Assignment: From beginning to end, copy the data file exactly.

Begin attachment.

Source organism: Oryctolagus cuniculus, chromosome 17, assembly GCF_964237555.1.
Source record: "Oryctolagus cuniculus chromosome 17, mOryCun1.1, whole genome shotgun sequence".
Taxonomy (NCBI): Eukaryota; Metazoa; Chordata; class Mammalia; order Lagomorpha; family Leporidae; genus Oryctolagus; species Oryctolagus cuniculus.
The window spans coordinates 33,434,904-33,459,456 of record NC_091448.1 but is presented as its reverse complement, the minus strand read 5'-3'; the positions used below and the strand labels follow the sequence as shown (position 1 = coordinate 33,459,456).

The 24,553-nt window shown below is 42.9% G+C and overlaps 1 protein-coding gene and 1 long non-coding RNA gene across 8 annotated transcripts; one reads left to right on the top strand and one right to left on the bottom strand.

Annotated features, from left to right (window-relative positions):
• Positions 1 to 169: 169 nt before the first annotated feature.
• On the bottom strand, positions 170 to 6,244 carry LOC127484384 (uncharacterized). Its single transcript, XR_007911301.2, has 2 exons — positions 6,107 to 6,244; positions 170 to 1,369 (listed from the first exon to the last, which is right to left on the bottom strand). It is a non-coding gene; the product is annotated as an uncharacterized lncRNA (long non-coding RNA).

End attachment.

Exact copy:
Source organism: Oryctolagus cuniculus, chromosome 17, assembly GCF_964237555.1.
Source record: "Oryctolagus cuniculus chromosome 17, mOryCun1.1, whole genome shotgun sequence".
Taxonomy (NCBI): Eukaryota; Metazoa; Chordata; class Mammalia; order Lagomorpha; family Leporidae; genus Oryctolagus; species Oryctolagus cuniculus.
The window spans coordinates 33,434,904-33,459,456 of record NC_091448.1 but is presented as its reverse complement, the minus strand read 5'-3'; the positions used below and the strand labels follow the sequence as shown (position 1 = coordinate 33,459,456).

The 24,553-nt window shown below is 42.9% G+C and overlaps 1 protein-coding gene and 1 long non-coding RNA gene across 8 annotated transcripts; one reads left to right on the top strand and one right to left on the bottom strand.

Annotated features, from left to right (window-relative positions):
• Positions 1 to 169: 169 nt before the first annotated feature.
• On the bottom strand, positions 170 to 6,244 carry LOC127484384 (uncharacterized). Its single transcript, XR_007911301.2, has 2 exons — positions 6,107 to 6,244; positions 170 to 1,369 (listed from the first exon to the last, which is right to left on the bottom strand). It is a non-coding gene; the product is annotated as an uncharacterized lncRNA (long non-coding RNA).